Pheasant Tail Nymph

pheasant tail nymph


The pheasant tail nymph (PTN) is used to represents a wide range of aquatic insect larvae and can even be used to imitate fish fry. It’s useful on still water and running water for targetting numerous species though originally it was dressed for trout in theRiver Avon. The PTN is especially good at representing darker species and is considered an especially good match for the nymph of the Blue-winged Olive. On a 2X hook shank it works well as a stonefly. To imitate lighter nymphs you might do better with a Gold Ribbed Hare’s Ear.

How to fish:

In still water present the PTN using a slow hand-twist or use a wind drift. In running water use standard nymph tactics (drag free drift, rising nymph, wetfly swing).

Tying instructions:

Left-handed sequence | Right-handed sequence
1. Start the thread one hook eye length behind the eye.
2. Take the thread back to the end of the shank in close touching turns. Tie in a small bunch of pheasant fibres by their tips with two tight wraps of thread.
3. Then catch in the copper wire at the same position.
4. Then lift the feather fibres gently and wrap the thread forward in tight touching turns up to the start position. As you bind down the waste end of the copper, be sure to keep it aligned with the hook shank.
5. Then build a tapered underbody of thread before letting the bobbin hang where you want the body to finish.
6. Wrap the pheasant forward taking care to cover the tying in point. Tie off with two or three tight turns of thread.
7. After removing the waste feather butts, wrap the copper wire counter to the feather fibres to produce the rib. Make several wraps of copper at the thorax to add bulk and weight. Tie off the wire and remove the waste.
8. Return the thread to the start position.
9. Tie in on top of the hook at the front of the thorax, a small bunch of pheasant fibres with their tips even and pointing forward over the eye. The length they protrude later dictates the length of the legs.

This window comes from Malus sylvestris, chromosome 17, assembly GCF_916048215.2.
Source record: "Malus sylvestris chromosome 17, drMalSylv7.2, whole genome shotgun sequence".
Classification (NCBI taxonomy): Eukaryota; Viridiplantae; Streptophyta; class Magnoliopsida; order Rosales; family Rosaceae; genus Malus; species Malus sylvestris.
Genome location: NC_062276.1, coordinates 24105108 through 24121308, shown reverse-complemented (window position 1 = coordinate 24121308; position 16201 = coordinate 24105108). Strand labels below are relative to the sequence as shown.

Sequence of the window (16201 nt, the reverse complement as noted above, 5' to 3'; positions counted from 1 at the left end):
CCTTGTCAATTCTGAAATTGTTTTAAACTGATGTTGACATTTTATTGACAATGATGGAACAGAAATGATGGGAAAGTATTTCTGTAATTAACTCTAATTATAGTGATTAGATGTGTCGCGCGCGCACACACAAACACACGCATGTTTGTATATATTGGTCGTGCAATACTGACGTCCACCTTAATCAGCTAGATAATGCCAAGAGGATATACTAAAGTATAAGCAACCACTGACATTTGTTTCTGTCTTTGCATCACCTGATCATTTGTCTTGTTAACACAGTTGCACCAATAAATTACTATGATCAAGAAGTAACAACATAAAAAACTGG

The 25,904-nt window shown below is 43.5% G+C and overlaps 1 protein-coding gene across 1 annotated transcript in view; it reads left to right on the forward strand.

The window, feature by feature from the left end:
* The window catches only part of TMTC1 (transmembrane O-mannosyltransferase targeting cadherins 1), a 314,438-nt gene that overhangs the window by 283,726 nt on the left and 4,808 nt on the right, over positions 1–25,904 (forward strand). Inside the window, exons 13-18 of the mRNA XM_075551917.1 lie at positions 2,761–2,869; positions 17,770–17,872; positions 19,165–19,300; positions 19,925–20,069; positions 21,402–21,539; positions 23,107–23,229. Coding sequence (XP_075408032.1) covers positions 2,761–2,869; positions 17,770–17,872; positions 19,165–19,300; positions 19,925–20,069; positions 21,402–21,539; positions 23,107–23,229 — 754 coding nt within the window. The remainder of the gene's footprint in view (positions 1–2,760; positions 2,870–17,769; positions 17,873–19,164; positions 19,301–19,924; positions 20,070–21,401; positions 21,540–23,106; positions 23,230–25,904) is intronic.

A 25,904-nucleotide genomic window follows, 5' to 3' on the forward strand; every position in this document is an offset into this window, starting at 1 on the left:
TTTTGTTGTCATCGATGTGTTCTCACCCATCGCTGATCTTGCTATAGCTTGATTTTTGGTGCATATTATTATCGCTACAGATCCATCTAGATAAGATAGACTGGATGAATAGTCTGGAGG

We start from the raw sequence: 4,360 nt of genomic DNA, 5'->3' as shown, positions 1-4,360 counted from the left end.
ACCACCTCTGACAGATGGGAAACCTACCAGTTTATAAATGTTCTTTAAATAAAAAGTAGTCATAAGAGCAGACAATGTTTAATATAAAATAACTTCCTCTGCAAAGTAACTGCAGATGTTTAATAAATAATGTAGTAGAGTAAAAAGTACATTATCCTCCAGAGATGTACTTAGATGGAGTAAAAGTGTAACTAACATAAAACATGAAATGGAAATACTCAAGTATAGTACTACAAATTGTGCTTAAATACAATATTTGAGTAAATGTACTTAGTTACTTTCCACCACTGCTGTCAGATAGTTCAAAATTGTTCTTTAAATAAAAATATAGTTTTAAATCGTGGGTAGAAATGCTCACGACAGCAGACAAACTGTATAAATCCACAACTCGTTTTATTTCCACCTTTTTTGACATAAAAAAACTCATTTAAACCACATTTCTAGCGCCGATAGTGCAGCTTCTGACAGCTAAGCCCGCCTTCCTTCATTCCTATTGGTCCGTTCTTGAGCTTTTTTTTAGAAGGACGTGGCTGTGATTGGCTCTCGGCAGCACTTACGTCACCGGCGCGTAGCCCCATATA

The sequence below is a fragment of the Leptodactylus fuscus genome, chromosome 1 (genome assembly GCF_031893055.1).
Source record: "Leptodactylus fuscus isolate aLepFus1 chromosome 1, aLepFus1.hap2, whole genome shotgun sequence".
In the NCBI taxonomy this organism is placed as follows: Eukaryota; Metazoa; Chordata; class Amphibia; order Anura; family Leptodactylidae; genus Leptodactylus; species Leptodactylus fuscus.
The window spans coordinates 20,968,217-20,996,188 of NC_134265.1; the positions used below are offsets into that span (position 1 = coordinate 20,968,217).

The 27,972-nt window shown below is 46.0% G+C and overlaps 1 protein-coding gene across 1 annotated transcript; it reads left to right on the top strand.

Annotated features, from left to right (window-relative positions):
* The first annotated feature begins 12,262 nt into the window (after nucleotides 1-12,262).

10. Take the thread to the back of the thorax and dub the thread with hare’s ear fur.
11. Wrap the dubbed thread to form a fur thorax.
12. While the thread hangs at the head of the fly, bring a finger up and onto the eye of the hook spreading the feather tips up and out into a fan.
13. Divide the tips into two equal bunches to form the legs and bring the butts of the pheasant tail fibres forward between them.
14. Secure the pheasant tail butts at the eye to form the wingcase. Use just a single wrap.
15. Pull back the feather fibre tips and make two of three further wraps of thread to fully secure the butts.
16. Remove the waste pheasant tail and make a whip finish. A drop of head cement will finish the job.
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3 thoughts on “Pheasant Tail Nymph

  1. Note…..when fishing mayfly nymphs as swimmers in lakes, make sure your pattern is longer and thinner much like the naturals. I used a Hares Ear that looked close to a natural sample I observed via the throat pump and got nothing. I switched to a friends PT Nymph which was longer and thinner,a more sparsely tied ntmph with a red wire rib and it was hot!! This was on a premier trophy lake in British Columbia known for large but weary trout into the teens. The mayfly hatch was massive and I learned so much more about fishing them that day. Another note is the pattern was fished almost static under a quick release indicator with the addition of a few twitches here and there

    The Bonepart Gulls and Black Swifts flew precsion flight patterns picking the newly hatching adults off the water and in the air. I was the only angler in sight…AWESOME!!!

  2. Good instructions. However I have seen some on the net with a peacock thorax. Which one works the best? DC

    • Hi DC, To be frank I couldn’t say. I gave up on using either pheasant or peacock for the thorax so long ago. I found the hare’s fur version to be most durable and sufficiently effective in its own right. That isn’t to say there aren’t times when another material might tip things in your favour. There are versions with ice dubbing and fluorescent wool, all useful.